I remember, maybe a couple of years ago, reading about astronomers who, for decades, had been studying a faraway star system which they believed did not exist. It had, they thought, expanded and exploded millions of years ago, before human beings even existed on Earth. Because of the time light takes to travel, what they were watching was something that, in fact, did not exist.
I was travelling on an Overground train in London yesterday.
Sometimes, on trains, you see shambolic, madly, badly-dressed men or women who, you might think, could be dangerous. Usually, though, they are overly-polite because they are begging for money.
Yesterday, I was sitting in a London Overground train, reading the Metro newspaper.
A man sat down on the seat opposite me.
He was maybe in his early thirties, dark-haired, blue-eyed, wearing a very neat blue business suit and red tie with a white shirt, his face overly clean-cut, looking like he had just washed and scrubbed and was going to a job interview for a very straight, mainstream office job. Or standing for Parliament.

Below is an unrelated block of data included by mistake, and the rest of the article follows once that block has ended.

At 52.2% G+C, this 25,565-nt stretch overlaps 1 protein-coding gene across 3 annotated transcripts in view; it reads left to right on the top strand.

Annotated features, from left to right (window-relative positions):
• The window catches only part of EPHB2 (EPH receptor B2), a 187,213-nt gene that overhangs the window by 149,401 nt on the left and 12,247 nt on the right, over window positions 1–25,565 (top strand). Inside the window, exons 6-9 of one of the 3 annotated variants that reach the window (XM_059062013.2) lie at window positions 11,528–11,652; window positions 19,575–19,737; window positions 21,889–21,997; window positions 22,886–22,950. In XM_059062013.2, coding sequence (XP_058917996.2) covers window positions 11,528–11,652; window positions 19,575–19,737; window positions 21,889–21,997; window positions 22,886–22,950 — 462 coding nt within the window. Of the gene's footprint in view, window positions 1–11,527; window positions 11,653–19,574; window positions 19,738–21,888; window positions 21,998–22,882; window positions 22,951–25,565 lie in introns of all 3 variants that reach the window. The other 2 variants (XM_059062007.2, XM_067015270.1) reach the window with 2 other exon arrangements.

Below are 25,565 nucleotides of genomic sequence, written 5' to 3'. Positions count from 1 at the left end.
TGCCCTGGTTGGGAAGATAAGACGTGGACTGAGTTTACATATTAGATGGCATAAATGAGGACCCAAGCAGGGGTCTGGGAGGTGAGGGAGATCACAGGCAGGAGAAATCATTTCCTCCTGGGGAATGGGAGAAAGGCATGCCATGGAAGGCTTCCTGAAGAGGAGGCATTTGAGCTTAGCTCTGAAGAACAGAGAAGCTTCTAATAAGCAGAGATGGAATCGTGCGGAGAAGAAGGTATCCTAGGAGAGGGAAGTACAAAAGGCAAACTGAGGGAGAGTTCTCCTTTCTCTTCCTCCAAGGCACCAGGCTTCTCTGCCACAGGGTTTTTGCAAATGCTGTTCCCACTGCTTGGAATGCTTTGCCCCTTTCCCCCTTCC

“It was not my fault,” he said to me.
“Was it not?” I asked.
“No,” he said and paused slightly, then added, “and it was raining. I never liked football at school.”
“No?” I asked.
“No,” he repeated. “It was not my fault.” He paused. “And it was raining.”
“Ah,” I said.
“And I never liked playing football at school,” he said.
I nodded my head and smiled at him. He avoided any eye contact with me.
We travelled four more stations, in silence.
I carried on reading the Metro newspaper. He looked at the floor, not moving.
Then he got up quickly at the fourth station and left without saying anything.
He went away to live the rest of his life and I continued with mine.
Just a moment in time.
A molecule in infinity.